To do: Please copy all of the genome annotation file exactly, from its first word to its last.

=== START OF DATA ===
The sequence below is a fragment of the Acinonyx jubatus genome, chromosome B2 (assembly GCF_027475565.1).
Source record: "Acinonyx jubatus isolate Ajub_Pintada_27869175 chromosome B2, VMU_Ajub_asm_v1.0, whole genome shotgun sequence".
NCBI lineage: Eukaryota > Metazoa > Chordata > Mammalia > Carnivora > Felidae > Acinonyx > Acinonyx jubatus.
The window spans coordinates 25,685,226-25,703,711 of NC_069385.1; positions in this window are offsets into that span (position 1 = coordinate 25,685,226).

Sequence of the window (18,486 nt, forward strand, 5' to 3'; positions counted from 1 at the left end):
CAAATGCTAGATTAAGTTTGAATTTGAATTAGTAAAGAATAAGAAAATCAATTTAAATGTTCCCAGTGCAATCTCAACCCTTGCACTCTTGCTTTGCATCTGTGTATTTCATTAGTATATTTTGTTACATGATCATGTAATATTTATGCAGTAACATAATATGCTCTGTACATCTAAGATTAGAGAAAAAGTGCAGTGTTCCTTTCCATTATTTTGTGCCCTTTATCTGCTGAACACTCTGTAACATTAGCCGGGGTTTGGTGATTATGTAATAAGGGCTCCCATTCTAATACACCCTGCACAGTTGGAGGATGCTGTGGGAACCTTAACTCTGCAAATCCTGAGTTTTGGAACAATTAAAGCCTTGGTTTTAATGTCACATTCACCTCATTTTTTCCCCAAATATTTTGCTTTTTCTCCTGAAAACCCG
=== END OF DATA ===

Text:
The sequence below is a fragment of the Acinonyx jubatus genome, chromosome B2 (assembly GCF_027475565.1).
Source record: "Acinonyx jubatus isolate Ajub_Pintada_27869175 chromosome B2, VMU_Ajub_asm_v1.0, whole genome shotgun sequence".
NCBI lineage: Eukaryota > Metazoa > Chordata > Mammalia > Carnivora > Felidae > Acinonyx > Acinonyx jubatus.
The window spans coordinates 25,685,226-25,703,711 of NC_069385.1; positions in this window are offsets into that span (position 1 = coordinate 25,685,226).

Sequence of the window (18,486 nt, forward strand, 5' to 3'; positions counted from 1 at the left end):
CAAATGCTAGATTAAGTTTGAATTTGAATTAGTAAAGAATAAGAAAATCAATTTAAATGTTCCCAGTGCAATCTCAACCCTTGCACTCTTGCTTTGCATCTGTGTATTTCATTAGTATATTTTGTTACATGATCATGTAATATTTATGCAGTAACATAATATGCTCTGTACATCTAAGATTAGAGAAAAAGTGCAGTGTTCCTTTCCATTATTTTGTGCCCTTTATCTGCTGAACACTCTGTAACATTAGCCGGGGTTTGGTGATTATGTAATAAGGGCTCCCATTCTAATACACCCTGCACAGTTGGAGGATGCTGTGGGAACCTTAACTCTGCAAATCCTGAGTTTTGGAACAATTAAAGCCTTGGTTTTAATGTCACATTCACCTCATTTTTTCCCCAAATATTTTGCTTTTTCTCCTGAAAACCCG